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MOVIE REVIEW: Tesla (Now Available on VOD)
67%Overall Score
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Near the end of the 1800s, the battle for the future of electricity – as shown in Michael Almereyda’s Tesla – came down to two men: Thomas Edison (Kyle MacLachlan), whose direct current method was costly and dangerous, and Nikola Tesla (Ethan Hawke), who utilized alternating currents for a cleaner, easier and cheaper way of harnessing electricity. Early on in Tesla, these two men have a disagreement at Edison’s factory, which ends in them smashing ice cream cones into each other’s faces. At this point, Anne Morgan (Eve Hewson), the daughter of J.P. Morgan, potential romantic interest for Tesla and the film’s occasional narrator, states that this argument likely didn’t end this way. She also sits down in a candlelit room, pulls out a MacBook and points out Googling Tesla only results in a handful of pictures, while Edison’s search contains multitudes.

It is Anne’s narration and her moments talking directly to the audience that showcase what exactly Almereyda’s approach to this unconventional biopic will be. Tesla is about how notoriety, money and a few poor choices can decide who defines the future, but Almereyda will tell this story with the benefit of hindsight, knowing not just who the ultimate winner in this battle is, but what technology, music and pop culture will come in the next 100+ years. It’s a solid attempt to try and shake up the biopic with some idiosyncratic touches, but Tesla is never as interesting as its concept implies.

In what will likely go down as Tesla’s most defining scene, Hawke as Tesla sings “Everybody Wants to Rule the World” in its entirely to the camera. While it’s an amusing scene for just how out of place it seems in a period drama, it’s not as if these Tears for Fears’ lyrics are something we can imagine Tesla thinking or believing. Hawke plays Tesla quiet and close to the chest, and while looking at his non-blinking eyes, one can see the cogs working overtime, Tesla never quite digs into who Tesla actually was. Near the end of the film, a character asks Tesla, “What do you want to do?,” and even though we’ve seen his ambition, inventions and his desire to do something important with greater care than his competitor, we also have that same uncertainty as to what Tesla’s ultimate goal is as well.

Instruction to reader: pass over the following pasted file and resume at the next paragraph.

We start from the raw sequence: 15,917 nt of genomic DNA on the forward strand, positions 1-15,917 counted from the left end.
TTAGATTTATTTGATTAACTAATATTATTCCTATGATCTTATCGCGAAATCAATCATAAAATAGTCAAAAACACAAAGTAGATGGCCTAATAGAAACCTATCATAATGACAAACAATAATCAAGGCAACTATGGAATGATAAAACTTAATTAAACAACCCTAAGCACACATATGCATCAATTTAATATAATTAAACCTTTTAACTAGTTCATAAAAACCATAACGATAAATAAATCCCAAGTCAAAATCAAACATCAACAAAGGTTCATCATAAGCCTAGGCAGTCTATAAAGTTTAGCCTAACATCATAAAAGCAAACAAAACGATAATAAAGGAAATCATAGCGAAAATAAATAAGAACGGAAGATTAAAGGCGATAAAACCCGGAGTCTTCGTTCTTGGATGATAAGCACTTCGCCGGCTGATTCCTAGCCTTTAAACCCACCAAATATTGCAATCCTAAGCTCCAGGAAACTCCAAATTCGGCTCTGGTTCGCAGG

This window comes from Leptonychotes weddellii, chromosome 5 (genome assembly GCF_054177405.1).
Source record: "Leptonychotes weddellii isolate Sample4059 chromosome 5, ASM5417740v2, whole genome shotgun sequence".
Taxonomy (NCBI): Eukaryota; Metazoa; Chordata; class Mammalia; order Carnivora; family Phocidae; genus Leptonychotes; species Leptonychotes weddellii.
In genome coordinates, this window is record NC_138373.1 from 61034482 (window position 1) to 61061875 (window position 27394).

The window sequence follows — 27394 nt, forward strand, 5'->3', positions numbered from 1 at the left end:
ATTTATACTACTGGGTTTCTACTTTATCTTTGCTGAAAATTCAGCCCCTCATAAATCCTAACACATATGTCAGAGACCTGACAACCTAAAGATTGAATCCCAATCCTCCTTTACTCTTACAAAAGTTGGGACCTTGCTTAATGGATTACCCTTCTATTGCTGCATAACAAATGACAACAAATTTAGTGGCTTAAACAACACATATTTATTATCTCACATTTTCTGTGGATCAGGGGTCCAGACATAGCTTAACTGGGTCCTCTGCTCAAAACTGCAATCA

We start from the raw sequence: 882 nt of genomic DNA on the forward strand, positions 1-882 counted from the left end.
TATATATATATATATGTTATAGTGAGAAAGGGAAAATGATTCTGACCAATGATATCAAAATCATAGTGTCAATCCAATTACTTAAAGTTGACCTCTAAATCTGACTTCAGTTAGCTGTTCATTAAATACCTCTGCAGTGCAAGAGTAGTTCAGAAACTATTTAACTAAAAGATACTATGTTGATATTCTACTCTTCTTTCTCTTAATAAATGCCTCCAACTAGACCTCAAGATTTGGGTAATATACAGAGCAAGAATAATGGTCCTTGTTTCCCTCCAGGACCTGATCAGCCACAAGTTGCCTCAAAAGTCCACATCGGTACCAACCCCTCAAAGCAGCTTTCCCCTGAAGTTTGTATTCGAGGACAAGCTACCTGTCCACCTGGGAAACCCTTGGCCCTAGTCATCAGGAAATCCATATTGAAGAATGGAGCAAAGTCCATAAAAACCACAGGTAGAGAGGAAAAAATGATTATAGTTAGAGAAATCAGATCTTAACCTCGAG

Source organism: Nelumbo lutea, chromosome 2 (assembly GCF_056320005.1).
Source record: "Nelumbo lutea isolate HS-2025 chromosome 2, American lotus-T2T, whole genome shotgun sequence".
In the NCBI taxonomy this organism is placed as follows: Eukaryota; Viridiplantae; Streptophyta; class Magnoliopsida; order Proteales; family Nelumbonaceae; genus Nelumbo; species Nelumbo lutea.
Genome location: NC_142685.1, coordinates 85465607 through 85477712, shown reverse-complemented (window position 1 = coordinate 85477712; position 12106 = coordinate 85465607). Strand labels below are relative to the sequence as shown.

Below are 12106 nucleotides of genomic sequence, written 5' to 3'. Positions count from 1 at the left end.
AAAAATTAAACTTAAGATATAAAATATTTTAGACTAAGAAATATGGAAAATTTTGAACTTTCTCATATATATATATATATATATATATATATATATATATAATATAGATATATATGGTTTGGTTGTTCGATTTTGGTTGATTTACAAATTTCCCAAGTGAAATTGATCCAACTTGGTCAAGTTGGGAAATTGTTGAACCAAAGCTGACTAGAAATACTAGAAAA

The script – which Almereyda also wrote – seems like it could’ve started as a fairly straight-forward biopic, but then the little touches out of time were added to shake up this conventional narrative. It’s easy to see how a standard narration could’ve turned into Anne reading Google search results, or how scenes with historical inaccuracies, which Anne points out immediately after didn’t happen the way they are presented, were added with the hope of making this seem like more than the standard The Imitation Game/The Theory of Everything/etc. type of film. This kind of mixing of the past and present isn’t a terrible idea – Almereyda has done this especially well in his 2000 adaptation of Hamlet – but it isn’t as tight a combination as it could be.

Yet most of Almereyda’s choices are smartly handled, such as his desire to substantially focus on the importance of the 1893 Chicago World Fair, in which Tesla runs into a collection of compelling characters, like George Westinghouse (Jim Gaffigan) and actress Sarah Bernhardt (Rebecca Dayan). While many of their scenes together are as previously mentioned mostly fabricated, the film shines when it focuses on the rivalry between Tesla and Edison, especially considering how MacLachlan is captivating in a way that Hawke’s Tesla is understandably not. Almereyda also makes another unusual choice through his locations. At first his characters exist in smoky, dark rooms of actual locations, but the further the film goes, the more he puts these characters in false environments, with projected backgrounds and clearly staged. Almereyda seems to be presenting the artifice of the entire project, but the almost karaoke-like backgrounds suggest they could be illustrating the breaking down of the world around Tesla, as his once-certain success fades away, leaving him a progressive inventor with no funds to support his dreams.

Tesla is as ambitious as its namesake, and while many of Almereyda’s ideas for this approach work, the more bombastic and memorable ones don’t fully blend as well they should. It’s a unique concept for sure, but Tesla lacks the electricity it needs to make its ideas work completely.